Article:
The New York Film Critics Circle has selected Hayao Miyazaki’s The Wind Rises as the Best Animated Movie of the Year. The Circle is well known for being one of the earliest groups to announce its critical awards of the year. The acclaimed pic looks the life and career of Jiro Horikoshi, the famous designer of Japanese fighter planes during World War II. Disney will release a dubbed version of the movie in theaters nationwide on February 21st.
As the world moves inexorably toward a future of sleek, thin, yet fragile cellphones, one woman raised with indestructible, bulky phones will take a final stand against modernization in Princess Mononokia
The newest theatrical anime from Studio Ghibli, “Kaguya Hime no Monogatari,” opened just over a week ago. While we came away impressed, the movie-going public at large hasn’t been coming out in the numbers expected for a release by the legendary animation production house.
Now, one film critic is speculating that the movie may have trouble bolstering its lackluster box office numbers with overseas revenue, stating his opinion that “Kaguya Hime no Monogatari” may not be screenable in certain markets outside Japan without censoring multiple scenes.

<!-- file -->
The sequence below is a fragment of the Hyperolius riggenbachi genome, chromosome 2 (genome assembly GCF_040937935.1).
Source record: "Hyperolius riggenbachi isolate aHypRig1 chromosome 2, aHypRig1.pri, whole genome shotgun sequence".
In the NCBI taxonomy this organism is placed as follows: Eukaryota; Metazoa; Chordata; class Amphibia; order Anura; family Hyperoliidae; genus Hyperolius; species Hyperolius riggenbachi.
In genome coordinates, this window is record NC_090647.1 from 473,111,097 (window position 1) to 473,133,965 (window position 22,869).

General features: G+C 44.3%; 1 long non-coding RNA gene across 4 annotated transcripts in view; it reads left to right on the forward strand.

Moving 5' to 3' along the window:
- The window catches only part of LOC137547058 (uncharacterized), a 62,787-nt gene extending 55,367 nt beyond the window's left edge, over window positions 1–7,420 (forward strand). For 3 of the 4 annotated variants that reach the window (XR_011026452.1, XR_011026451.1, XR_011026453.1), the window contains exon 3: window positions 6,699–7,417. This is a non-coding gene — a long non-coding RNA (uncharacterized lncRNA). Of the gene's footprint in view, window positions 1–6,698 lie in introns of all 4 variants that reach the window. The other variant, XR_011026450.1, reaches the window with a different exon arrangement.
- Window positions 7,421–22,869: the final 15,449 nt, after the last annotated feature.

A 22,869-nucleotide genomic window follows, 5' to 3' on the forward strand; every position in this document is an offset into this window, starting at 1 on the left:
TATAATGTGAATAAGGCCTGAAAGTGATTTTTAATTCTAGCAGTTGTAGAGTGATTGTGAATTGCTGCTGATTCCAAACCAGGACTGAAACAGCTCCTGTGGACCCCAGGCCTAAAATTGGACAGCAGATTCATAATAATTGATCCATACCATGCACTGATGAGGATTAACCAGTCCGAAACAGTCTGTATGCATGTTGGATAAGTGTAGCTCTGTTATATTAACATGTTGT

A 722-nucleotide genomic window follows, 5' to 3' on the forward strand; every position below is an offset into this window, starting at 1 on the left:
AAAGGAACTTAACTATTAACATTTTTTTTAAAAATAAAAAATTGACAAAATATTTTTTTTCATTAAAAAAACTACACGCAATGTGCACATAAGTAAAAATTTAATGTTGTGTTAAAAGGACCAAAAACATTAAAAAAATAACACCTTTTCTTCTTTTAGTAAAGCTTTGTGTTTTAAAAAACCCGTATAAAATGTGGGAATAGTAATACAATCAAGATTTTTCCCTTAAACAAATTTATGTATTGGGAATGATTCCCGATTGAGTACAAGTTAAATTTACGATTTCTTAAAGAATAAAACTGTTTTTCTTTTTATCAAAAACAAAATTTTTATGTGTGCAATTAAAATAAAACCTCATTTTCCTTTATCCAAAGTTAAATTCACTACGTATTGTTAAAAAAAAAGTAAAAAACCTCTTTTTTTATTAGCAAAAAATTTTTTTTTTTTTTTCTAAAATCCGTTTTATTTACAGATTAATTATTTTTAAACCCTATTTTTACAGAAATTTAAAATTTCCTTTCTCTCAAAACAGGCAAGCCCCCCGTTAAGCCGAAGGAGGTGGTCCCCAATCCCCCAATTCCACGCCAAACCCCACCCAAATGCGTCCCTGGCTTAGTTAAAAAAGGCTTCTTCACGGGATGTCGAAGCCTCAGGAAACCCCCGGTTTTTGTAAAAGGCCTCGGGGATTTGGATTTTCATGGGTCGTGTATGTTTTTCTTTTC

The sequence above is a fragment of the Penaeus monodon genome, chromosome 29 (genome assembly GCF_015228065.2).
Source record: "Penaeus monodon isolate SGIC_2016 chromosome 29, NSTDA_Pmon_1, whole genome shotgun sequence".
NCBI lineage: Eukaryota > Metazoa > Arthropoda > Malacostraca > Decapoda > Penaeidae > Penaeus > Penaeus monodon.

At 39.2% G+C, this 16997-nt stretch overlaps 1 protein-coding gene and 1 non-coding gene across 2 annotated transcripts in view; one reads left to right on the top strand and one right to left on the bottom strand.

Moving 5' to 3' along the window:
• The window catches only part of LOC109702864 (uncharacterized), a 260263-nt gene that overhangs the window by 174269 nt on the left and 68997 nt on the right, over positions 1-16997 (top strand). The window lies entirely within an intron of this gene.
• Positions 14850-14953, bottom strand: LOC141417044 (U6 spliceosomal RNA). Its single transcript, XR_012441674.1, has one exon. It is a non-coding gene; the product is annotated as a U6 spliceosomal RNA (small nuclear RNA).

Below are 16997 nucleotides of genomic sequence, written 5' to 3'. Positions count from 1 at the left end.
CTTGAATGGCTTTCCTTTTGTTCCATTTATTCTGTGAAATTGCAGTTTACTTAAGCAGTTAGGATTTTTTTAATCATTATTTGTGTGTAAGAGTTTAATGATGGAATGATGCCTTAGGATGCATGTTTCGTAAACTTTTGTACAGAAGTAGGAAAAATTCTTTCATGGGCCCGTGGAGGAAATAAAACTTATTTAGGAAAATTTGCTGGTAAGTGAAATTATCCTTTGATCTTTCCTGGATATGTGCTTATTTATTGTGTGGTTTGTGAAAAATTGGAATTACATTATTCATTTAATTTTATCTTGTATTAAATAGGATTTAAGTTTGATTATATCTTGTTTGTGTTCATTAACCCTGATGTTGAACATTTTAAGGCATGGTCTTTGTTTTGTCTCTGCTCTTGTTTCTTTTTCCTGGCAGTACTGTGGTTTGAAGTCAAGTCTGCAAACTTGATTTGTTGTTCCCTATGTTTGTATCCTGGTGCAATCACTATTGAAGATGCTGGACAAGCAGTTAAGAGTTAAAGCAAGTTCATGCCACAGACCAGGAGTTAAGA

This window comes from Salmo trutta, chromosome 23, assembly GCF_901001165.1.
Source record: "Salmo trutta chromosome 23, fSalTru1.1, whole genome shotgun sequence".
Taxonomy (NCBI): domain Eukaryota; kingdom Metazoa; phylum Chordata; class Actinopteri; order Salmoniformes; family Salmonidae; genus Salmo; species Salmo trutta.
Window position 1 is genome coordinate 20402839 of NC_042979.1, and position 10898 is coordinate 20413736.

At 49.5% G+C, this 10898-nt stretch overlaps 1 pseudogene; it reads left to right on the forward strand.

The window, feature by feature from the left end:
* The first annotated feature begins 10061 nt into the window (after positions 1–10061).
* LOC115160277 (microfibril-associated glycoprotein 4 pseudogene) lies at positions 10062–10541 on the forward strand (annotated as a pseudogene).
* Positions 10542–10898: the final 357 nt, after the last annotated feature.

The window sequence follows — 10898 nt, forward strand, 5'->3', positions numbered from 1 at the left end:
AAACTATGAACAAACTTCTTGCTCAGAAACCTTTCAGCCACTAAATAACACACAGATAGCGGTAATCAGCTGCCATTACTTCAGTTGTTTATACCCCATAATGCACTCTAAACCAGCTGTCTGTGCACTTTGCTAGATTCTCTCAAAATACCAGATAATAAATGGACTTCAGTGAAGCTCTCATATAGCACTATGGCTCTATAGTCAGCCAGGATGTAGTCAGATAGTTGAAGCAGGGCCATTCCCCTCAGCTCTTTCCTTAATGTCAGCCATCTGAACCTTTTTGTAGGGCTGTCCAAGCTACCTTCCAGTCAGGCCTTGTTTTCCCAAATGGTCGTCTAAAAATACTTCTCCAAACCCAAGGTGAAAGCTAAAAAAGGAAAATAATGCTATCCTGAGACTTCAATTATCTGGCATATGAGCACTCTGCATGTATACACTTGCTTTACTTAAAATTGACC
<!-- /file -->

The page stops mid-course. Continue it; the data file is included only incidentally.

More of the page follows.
Author and journalist Akihiko Reizei recently wrote a column for the Japanese-edition of Newsweek, offering his impressions on “Kaguya Hime no Monogatari.” Reizei was gushing in his praise for the picture, calling it “a tour de force” and predicting that it will go on to become a timeless classic.
But despite his personal love for the film, Reizei expressed concerns about the ability to screen it, in its current form, overseas. The critic expressed his doubts about scenes showing visible breasts while nursing, half-naked babies and children, and a completely naked young girl diving into a pool of water.
While Japan’s relaxed attitude regarding on-screen nudity of the animated sort mean that none of these scenes are raising eyebrows in the film’s country of origin, Reizei believes they will cause problems with distribution in nations with different cultural barometers. In particular, the critic feels that severe viewing restrictions would be placed on “Kaguya Hime no Monogatari” in Islamic countries, and that showing it with a general-admission age rating in the U.S. would be “completely impossible.”